[1:26] “I baptize with water, but among you stands one you do not know, [27] even he who comes after me, the strap of whose sandal I am not worthy to untie.”
And now it’s the next day. John the Baptist sees Jesus coming toward him and exclaims, “[29] Behold, the Lamb of God, who takes away the sin of the world! [30] This is he of whom I said, ‘After me comes a man who ranks before me, because he was before me.’

Notice the imagery here. John calls Jesus “the Lamb of God,” which seems to be a clear refers to the sacrificial lamb of the Passover, and other Old Testament sacrifices for sin. John is basically saying, this is the man who will take away all sins through his sacrificial death for others. This would have been a shocking thing to say about a human being. How exactly could John have made the determination the Jesus was this “Lamb of God?”

The answer to that question comes in the verses that follows:
[30] This is he of whom I said, ‘After me comes a man who ranks before me, because he was before me.’ [31] I myself did not know him, but for this purpose I came baptizing with water, that he might be revealed to Israel.”
Here, John finally gives the answer to the question from his visitors the previous day. Why do you do this, the interviewers from Jerusalem want to know? I do this, so that the promised one of God might be revealed to Israel.

John’s eyewitness testimony continues:
[32] And John bore witness: “I saw the Spirit descend from heaven like a dove, and it remained on him. [33] I myself did not know him, but he who sent me to baptize with water said to me, ‘He on whom you see the Spirit descend and remain, this is he who baptizes with the Holy Spirit.’ [34] And I have seen and have borne witness that this is the Son of God.”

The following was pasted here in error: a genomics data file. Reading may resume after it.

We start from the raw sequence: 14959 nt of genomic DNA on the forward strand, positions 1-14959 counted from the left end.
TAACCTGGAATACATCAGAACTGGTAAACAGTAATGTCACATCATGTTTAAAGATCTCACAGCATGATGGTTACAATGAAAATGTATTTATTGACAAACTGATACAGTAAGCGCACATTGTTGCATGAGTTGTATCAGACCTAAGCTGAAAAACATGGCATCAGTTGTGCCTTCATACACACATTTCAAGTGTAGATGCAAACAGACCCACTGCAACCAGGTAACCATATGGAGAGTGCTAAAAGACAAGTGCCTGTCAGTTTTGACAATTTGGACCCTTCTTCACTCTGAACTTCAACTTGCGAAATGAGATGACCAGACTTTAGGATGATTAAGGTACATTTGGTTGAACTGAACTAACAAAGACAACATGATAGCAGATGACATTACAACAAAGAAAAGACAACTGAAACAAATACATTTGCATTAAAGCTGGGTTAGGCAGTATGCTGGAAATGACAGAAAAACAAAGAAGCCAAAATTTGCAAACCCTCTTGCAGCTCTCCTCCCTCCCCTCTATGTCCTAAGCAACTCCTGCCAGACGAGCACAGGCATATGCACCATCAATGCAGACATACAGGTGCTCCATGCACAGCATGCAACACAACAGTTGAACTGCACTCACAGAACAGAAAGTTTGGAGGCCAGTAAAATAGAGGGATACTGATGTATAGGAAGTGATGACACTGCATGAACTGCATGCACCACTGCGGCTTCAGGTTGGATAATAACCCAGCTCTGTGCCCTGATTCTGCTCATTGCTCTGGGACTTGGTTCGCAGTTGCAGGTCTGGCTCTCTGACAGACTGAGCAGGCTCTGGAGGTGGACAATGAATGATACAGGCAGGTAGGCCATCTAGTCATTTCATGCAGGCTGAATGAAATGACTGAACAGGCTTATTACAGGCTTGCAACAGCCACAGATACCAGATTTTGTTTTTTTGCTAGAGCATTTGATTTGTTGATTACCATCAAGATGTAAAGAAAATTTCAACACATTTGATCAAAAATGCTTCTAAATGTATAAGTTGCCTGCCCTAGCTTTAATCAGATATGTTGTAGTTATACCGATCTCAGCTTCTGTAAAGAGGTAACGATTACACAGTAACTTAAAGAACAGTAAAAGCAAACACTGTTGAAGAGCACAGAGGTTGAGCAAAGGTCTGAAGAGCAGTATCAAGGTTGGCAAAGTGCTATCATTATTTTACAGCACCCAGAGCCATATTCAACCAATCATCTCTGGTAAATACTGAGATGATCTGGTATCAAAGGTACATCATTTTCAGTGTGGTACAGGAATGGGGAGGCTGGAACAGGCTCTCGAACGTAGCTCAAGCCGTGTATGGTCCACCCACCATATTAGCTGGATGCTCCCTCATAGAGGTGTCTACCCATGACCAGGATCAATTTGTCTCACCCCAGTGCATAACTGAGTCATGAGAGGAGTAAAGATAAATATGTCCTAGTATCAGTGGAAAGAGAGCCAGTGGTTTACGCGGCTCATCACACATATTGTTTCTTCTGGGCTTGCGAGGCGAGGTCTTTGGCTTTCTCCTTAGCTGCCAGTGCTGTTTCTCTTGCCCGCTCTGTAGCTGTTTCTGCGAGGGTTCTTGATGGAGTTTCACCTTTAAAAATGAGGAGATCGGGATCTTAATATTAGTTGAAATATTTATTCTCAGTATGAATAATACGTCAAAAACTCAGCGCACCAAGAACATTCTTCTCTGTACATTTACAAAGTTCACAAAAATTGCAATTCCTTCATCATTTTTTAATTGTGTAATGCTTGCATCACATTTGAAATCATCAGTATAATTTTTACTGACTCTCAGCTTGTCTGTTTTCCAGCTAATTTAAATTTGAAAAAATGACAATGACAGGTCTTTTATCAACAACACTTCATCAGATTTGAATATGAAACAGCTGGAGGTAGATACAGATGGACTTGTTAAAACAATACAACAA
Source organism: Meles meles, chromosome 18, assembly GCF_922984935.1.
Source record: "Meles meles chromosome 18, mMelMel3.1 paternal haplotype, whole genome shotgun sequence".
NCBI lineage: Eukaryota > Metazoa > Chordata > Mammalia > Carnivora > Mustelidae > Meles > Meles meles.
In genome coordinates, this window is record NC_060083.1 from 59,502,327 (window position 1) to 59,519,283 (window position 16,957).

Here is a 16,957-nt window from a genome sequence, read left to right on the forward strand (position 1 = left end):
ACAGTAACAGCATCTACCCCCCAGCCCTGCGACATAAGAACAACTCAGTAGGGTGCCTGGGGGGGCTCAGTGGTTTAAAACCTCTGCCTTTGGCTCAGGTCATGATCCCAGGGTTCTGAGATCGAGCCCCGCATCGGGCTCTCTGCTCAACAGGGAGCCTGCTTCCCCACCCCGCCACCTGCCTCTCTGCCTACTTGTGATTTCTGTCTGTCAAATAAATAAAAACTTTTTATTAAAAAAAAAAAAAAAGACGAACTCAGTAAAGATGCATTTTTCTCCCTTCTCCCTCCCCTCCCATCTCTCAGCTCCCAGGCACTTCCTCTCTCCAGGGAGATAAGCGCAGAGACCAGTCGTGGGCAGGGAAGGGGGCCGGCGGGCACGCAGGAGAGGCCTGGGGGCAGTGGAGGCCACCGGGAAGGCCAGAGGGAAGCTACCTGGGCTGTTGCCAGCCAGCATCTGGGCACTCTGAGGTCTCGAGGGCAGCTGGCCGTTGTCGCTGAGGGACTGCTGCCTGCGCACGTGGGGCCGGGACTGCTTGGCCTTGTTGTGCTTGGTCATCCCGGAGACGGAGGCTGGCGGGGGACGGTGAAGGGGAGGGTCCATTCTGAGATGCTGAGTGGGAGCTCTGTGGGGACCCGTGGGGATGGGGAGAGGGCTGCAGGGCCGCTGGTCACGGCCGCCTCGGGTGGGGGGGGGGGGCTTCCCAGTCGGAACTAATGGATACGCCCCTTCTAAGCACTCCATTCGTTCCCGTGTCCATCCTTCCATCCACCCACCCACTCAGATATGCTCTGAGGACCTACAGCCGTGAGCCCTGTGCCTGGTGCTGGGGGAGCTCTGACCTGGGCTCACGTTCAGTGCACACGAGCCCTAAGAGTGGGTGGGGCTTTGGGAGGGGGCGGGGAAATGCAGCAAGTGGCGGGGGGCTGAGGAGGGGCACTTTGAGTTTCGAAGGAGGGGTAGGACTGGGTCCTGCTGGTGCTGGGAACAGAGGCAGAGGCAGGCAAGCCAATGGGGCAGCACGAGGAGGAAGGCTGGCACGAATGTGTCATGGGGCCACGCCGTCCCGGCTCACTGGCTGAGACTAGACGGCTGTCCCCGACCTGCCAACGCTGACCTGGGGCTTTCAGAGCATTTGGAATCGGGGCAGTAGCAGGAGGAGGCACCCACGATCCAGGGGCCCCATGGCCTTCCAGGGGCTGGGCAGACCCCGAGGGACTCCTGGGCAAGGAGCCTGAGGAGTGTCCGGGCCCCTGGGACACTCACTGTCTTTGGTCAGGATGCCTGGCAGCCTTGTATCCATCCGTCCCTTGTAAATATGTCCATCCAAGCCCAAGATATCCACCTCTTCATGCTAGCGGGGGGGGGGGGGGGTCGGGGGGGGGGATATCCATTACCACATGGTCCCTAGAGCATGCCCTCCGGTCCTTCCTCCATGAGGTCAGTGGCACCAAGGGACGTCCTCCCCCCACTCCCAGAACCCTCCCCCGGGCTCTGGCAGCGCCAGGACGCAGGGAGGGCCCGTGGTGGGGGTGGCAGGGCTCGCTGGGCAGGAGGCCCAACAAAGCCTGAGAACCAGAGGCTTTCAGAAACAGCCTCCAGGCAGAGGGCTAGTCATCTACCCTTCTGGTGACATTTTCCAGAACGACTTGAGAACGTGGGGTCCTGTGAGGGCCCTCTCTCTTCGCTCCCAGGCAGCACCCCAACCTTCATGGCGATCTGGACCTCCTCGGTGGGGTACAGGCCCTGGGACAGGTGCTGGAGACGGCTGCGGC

First point: The only way to know Jesus and to see who he really is is by the revelation of God in the new birth proclaimed by baptism.

You will notice that John did not know the full extent of Jesus’ identity until Jesus was baptized. John likely knew of Jesus by virtue of the relationship between his mother, Elizabeth, and her cousin Mary. But he didn’t know who Jesus really was until it was revealed to him by God when Jesus was baptized.

I can see one huge implication for this text for those of us here in the room who are listening. Jesus’ full identify is only provided to and only seen by those to whom it is revealed. You cannot truly know Jesus unless the Holy Spirit reveals him to you. Jesus is a human being, but he is also God. Any human can be casually known in passing or in brief conversation. But you cannot know the fullness of who Jesus is unless God reveals it to you.

How is Jesus revealed? The first way is by the power of the Holy Spirit coming upon you to open your eyes to the truth of God’s Word. He is revealed to you whenever baptism is administered, the moment when God’s saving work is enacted publicly before the church and by other witnesses. Jesus’ identity is revealed in the Supper, where we receive not just bread and wine but the very spiritual food of the body and blood of Jesus, who is the host of the meal. Unless the Holy Spirit resides in you, the bible will appear to be just another religious book, as it is treated in the contemporary university. Apart from the revelation of God, baptism is just fancy washing ceremony done in obedience to some religious rule. Apart from the revelation of God, the Lord’s Supper is just a simple meal. But for those to whom the fullness of Jesus’ identity has been granted by the Holy Spirit in the new birth, the bible, the font, and the table are the very means of grace, of forgiveness, of salvation, of sanctification, and of eternal life, because all of them reveal the glorious Savior.